Like everyone else, the NDP’s surge caught me by surprise. At the outset of the campaign, I was predicting a Liberal minority government, with an outside chance of a Liberal majority. My sense was that Harper had only one card to play – fear of a Coalition – and this fear card would drive Canadians toward the alternative. I didn’t suspect the alternative would be the NDP.
Of course, I have no idea who will come out on top on Monday, but on the off chance that the NDP gets a sniff at government, I thought it might be useful to come up with a list of reasons why we don’t necessarily have to fear the descent of a socialist horde. An NDP government (and, again, such a thing seems far, far from certain from the Saturday morning before the election) could govern poorly, sure. Inexperience could mess things up. But it would not be an unabashed disaster for Canada; life would go on as it has lo these many years.
Right on the big issues
The three biggest issues of the past several years were the Canadian mission in Afghanistan, the financial meltdown and the resulting, shall we say, economic hardships. In all three cases, the NDP had the soundest policies, and it would be nice to see this rewarded. On Afghanistan, the NDP has consistently advocated for Canada’s withdrawal from a war we have no hope of winning (with winning redefined every day) in a land we do not understand. The Harper government’s position on the war has been infinitely malleable, as has the Liberals’. At first, withdrawal was called “cut and run” and Jack Layton’s patriotism was questioned by the Conservatives (the shameful “Taliban Jack” insult). Then, it was on the table, and now I’m not sure what the Liberals or Conservatives see the end game as being.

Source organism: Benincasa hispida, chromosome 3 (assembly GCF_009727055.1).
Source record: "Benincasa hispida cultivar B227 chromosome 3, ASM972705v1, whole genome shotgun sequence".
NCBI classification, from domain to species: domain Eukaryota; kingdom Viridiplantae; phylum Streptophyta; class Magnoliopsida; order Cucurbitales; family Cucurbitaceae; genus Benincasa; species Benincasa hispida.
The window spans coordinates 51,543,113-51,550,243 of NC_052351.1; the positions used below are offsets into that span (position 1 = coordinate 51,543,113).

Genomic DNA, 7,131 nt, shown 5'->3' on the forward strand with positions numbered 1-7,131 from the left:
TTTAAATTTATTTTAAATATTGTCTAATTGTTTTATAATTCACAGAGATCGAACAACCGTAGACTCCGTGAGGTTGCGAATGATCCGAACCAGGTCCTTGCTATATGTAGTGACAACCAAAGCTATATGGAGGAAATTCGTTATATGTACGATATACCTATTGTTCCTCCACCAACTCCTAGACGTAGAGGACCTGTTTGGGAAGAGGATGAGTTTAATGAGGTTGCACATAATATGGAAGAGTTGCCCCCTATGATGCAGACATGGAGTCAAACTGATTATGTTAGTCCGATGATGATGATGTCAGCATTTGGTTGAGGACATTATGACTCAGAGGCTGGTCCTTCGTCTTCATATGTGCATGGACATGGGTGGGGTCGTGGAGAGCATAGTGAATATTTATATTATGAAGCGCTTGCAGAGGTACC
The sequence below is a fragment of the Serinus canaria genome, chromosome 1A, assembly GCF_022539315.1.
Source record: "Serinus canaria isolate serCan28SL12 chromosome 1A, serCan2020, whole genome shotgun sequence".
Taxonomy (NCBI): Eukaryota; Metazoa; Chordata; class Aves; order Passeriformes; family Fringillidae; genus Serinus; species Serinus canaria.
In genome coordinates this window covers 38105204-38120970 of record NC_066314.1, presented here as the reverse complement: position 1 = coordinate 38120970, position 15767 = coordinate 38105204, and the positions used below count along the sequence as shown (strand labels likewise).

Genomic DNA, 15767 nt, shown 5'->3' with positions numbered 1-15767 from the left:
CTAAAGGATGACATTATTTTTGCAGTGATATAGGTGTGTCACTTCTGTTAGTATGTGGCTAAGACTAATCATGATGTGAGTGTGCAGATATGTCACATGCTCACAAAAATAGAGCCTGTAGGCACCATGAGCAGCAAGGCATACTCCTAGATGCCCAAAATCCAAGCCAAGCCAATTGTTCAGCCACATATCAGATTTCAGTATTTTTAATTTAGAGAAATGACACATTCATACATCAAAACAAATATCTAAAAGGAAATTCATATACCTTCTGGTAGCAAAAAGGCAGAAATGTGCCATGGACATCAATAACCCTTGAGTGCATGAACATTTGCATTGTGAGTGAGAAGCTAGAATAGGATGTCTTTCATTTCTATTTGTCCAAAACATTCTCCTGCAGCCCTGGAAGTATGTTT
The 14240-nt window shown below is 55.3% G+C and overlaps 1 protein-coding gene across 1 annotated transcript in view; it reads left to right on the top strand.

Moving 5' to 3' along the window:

On the financial meltdown and the recession, the NDP historically is a strong proponent of sound financial regulation, which is what saved our bacon while other countries’ financial sectors were getting trashed. And on the recession, of all the parties, the NDP is most open to the type of government stimulus spending that is necessary when private demand is in the tank.
A history of pragmatism
His time on Toronto City Council and as leader of the NDP has revealed Jack Layton to be a pragmatist. He will work with whomever he can to get something done. In a minority-government situation, this would translate into a functional minority Parliament, which would be cause for celebration in and of itself. It also means that Layton would likely focus on moving forward achievable policies, not pie-in-the-sky revolutionary changes. Canada will not become the Union of Canadian Socialist Provinces.
A more responsible party
For me, the main reason why giving the NDP some responsibility would be a good idea is that if absolute power corrupts absolutely, so does a lack of power. When you never have any responsibility, you can say anything you want, secure in the knowledge that it doesn’t really matter. The NDP’s election of Layton, a man with practical governing experience, as leader was a step toward tempering ideals with experience. Placing NDP members in positions of power and influence would help the NDP to think about what their policies mean in terms of actually governing a country, and that can only be a good thing for the country as a whole.
So: right on the issues, a pragmatist at the helm, and the potential to allow a political party to mature. There’s your case for why you shouldn’t fear an NDP government.